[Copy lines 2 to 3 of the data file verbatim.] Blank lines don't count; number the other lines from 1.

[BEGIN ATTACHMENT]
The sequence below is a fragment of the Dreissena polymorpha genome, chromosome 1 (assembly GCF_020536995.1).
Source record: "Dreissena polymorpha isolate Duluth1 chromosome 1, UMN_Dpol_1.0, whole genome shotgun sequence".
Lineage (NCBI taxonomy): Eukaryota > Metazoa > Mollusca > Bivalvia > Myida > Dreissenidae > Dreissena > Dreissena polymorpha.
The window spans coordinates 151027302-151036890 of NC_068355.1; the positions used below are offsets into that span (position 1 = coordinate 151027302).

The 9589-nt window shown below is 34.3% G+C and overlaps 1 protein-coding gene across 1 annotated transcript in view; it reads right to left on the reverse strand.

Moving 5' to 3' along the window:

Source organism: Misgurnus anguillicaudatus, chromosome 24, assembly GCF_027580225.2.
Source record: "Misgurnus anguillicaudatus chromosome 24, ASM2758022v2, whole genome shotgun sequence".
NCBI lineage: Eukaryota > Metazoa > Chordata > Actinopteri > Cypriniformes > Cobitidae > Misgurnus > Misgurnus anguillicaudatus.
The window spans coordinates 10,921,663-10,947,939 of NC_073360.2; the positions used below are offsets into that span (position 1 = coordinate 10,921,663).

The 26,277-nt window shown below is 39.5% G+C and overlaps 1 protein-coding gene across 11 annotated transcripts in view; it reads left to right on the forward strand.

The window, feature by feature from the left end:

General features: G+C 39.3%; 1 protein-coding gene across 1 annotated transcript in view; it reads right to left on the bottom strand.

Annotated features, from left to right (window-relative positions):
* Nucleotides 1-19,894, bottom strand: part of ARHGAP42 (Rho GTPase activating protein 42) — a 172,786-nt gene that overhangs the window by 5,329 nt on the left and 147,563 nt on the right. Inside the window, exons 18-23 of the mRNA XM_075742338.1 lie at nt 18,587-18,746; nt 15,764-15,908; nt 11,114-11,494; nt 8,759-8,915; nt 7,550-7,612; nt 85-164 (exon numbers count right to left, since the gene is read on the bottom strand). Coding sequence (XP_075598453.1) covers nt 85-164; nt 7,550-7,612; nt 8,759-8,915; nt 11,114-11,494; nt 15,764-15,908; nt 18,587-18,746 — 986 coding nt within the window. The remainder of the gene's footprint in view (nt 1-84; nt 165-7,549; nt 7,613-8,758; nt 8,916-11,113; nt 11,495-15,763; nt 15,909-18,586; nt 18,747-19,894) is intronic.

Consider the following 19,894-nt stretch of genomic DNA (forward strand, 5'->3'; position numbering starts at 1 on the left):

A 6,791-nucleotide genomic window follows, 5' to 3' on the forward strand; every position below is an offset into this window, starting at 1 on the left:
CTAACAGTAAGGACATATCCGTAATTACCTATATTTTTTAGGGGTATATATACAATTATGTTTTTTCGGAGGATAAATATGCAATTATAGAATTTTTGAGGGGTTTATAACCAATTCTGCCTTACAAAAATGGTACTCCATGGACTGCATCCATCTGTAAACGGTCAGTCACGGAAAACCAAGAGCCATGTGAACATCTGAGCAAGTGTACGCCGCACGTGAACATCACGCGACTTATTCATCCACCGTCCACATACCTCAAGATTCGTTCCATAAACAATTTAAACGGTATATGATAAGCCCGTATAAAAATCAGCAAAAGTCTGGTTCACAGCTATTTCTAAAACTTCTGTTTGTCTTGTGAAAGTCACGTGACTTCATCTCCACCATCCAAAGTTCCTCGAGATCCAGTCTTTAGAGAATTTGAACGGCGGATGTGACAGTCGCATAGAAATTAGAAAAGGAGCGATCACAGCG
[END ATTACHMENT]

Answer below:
Source record: "Dreissena polymorpha isolate Duluth1 chromosome 1, UMN_Dpol_1.0, whole genome shotgun sequence".
Lineage (NCBI taxonomy): Eukaryota > Metazoa > Mollusca > Bivalvia > Myida > Dreissenidae > Dreissena > Dreissena polymorpha.